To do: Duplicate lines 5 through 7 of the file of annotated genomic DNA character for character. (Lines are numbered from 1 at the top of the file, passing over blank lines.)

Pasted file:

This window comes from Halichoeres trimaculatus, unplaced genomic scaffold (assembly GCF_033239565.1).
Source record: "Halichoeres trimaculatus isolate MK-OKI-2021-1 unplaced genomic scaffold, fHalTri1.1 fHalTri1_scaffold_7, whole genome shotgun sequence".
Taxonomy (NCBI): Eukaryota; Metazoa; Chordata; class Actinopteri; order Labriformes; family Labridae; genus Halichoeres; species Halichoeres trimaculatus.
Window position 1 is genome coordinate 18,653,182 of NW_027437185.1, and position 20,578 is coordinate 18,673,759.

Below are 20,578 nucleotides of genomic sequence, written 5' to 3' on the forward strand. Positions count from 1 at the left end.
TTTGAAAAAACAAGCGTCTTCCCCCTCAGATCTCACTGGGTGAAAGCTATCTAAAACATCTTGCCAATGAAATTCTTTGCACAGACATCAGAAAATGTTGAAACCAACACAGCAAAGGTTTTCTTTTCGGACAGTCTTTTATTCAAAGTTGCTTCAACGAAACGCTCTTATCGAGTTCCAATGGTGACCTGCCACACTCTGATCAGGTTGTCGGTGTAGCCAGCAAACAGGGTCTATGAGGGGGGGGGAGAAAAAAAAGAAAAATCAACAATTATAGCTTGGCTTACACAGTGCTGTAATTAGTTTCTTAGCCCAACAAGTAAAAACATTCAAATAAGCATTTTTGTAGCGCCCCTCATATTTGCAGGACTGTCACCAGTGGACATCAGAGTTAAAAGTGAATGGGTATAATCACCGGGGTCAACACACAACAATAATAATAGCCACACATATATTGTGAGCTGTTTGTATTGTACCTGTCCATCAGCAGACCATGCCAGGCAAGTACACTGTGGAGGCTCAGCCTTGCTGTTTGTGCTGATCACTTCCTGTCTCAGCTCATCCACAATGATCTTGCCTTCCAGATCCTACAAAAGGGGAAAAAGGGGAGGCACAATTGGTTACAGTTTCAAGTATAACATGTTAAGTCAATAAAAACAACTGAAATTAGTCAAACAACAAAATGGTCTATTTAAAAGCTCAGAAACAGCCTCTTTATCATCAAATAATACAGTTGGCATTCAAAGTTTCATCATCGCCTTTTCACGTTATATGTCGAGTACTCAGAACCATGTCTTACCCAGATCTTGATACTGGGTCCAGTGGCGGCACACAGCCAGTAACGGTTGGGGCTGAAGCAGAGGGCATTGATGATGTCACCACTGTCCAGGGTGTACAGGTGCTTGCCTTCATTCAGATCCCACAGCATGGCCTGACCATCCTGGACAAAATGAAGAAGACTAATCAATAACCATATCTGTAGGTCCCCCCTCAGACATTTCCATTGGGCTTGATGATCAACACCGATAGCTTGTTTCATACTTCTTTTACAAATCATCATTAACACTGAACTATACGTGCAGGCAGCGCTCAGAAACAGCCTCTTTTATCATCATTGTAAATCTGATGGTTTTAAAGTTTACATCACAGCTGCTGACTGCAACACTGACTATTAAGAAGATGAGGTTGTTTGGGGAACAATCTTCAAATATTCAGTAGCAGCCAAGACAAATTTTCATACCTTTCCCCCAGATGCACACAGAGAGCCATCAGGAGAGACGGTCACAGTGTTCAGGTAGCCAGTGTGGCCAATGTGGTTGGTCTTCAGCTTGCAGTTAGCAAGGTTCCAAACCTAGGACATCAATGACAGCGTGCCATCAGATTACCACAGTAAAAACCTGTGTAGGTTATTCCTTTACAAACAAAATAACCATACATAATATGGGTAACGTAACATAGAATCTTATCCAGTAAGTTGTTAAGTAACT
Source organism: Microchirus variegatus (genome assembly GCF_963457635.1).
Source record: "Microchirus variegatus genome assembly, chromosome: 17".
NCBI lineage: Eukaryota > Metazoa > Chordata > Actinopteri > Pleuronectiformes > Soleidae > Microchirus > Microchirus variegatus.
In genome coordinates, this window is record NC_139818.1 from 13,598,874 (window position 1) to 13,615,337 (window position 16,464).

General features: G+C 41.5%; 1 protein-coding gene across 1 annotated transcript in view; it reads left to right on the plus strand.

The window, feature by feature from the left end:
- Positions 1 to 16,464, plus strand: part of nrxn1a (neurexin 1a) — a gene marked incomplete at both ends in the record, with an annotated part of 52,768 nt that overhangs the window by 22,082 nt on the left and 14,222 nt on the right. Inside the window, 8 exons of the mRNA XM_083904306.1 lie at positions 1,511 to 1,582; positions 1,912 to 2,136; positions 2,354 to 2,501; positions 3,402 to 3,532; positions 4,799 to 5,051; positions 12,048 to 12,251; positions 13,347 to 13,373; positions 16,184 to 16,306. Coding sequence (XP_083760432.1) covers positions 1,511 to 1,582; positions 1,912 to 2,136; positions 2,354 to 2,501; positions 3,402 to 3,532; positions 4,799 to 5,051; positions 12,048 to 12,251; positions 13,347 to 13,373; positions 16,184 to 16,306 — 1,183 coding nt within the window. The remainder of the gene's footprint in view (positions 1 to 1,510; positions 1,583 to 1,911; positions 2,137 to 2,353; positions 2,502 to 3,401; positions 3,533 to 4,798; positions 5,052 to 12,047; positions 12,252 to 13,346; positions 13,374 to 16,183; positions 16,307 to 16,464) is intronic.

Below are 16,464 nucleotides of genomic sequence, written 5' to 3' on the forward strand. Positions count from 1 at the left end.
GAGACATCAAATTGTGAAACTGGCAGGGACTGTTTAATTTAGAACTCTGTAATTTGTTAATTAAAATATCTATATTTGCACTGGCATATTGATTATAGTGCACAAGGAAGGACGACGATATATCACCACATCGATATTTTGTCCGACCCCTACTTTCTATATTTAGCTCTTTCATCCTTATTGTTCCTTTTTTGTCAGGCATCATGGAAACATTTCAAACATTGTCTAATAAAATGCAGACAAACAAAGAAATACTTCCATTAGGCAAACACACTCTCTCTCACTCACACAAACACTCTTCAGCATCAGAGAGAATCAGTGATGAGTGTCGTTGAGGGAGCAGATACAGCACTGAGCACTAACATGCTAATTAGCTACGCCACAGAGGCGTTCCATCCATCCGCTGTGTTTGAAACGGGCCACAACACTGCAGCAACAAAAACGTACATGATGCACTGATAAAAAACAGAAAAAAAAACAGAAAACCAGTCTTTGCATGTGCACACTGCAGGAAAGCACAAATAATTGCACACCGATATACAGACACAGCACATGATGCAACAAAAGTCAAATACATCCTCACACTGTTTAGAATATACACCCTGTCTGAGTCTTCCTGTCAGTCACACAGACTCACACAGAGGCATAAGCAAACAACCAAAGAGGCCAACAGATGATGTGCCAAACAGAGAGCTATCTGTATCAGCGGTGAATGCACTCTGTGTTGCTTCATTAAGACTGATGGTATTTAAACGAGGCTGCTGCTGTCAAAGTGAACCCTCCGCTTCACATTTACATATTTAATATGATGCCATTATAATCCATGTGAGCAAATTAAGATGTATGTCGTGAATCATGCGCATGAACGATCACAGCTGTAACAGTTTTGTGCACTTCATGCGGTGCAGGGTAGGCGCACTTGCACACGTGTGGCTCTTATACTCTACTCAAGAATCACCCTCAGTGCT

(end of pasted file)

Below are 20,578 nucleotides of genomic sequence, written 5' to 3' on the forward strand. Positions count from 1 at the left end.
TTTGAAAAAACAAGCGTCTTCCCCCTCAGATCTCACTGGGTGAAAGCTATCTAAAACATCTTGCCAATGAAATTCTTTGCACAGACATCAGAAAATGTTGAAACCAACACAGCAAAGGTTTTCTTTTCGGACAGTCTTTTATTCAAAGTTGCTTCAACGAAACGCTCTTATCGAGTTCCAATGGTGACCTGCCACACTCTGATCAGGTTGTCGGTGTAGCCAGCAAACAGGGTCTATGAGGGGGGGGGAGAAAAAAAAGAAAAATCAACAATTATAGCTTGGCTTACACAGTGCTGTAATTAGTTTCTTAGCCCAACAAGTAAAAACATTCAAATAAGCATTTTTGTAGCGCCCCTCATATTTGCAGGACTGTCACCAGTGGACATCAGAGTTAAAAGTGAATGGGTATAATCACCGGGGTCAACACACAACAATAATAATAGCCACACATATATTGTGAGCTGTTTGTATTGTACCTGTCCATCAGCAGACCATGCCAGGCAAGTACACTGTGGAGGCTCAGCCTTGCTGTTTGTGCTGATCACTTCCTGTCTCAGCTCATCCACAATGATCTTGCCTTCCAGATCCTACAAAAGGGGAAAAAGGGGAGGCACAATTGGTTACAGTTTCAAGTATAACATGTTAAGTCAATAAAAACAACTGAAATTAGTCAAACAACAAAATGGTCTATTTAAAAGCTCAGAAACAGCCTCTTTATCATCAAATAATACAGTTGGCATTCAAAGTTTCATCATCGCCTTTTCACGTTATATGTCGAGTACTCAGAACCATGTCTTACCCAGATCTTGATACTGGGTCCAGTGGCGGCACACAGCCAGTAACGGTTGGGGCTGAAGCAGAGGGCATTGATGATGTCACCACTGTCCAGGGTGTACAGGTGCTTGCCTTCATTCAGATCCCACAGCATGGCCTGACCATCCTGGACAAAATGAAGAAGACTAATCAATAACCATATCTGTAGGTCCCCCCTCAGACATTTCCATTGGGCTTGATGATCAACACCGATAGCTTGTTTCATACTTCTTTTACAAATCATCATTAACACTGAACTATACGTGCAGGCAGCGCTCAGAAACAGCCTCTTTTATCATCATTGTAAATCTGATGGTTTTAAAGTTTACATCACAGCTGCTGACTGCAACACTGACTATTAAGAAGATGAGGTTGTTTGGGGAACAATCTTCAAATATTCAGTAGCAGCCAAGACAAATTTTCATACCTTTCCCCCAGATGCACACAGAGAGCCATCAGGAGAGACGGTCACAGTGTTCAGGTAGCCAGTGTGGCCAATGTGGTTGGTCTTCAGCTTGCAGTTAGCAAGGTTCCAAACCTAGGACATCAATGACAGCGTGCCATCAGATTACCACAGTAAAAACCTGTGTAGGTTATTCCTTTACAAACAAAATAACCATACATAATATGGGTAACGTAACATAGAATCTTATCCAGTAAGTTGTTAAGTAACT
Source organism: Microchirus variegatus (genome assembly GCF_963457635.1).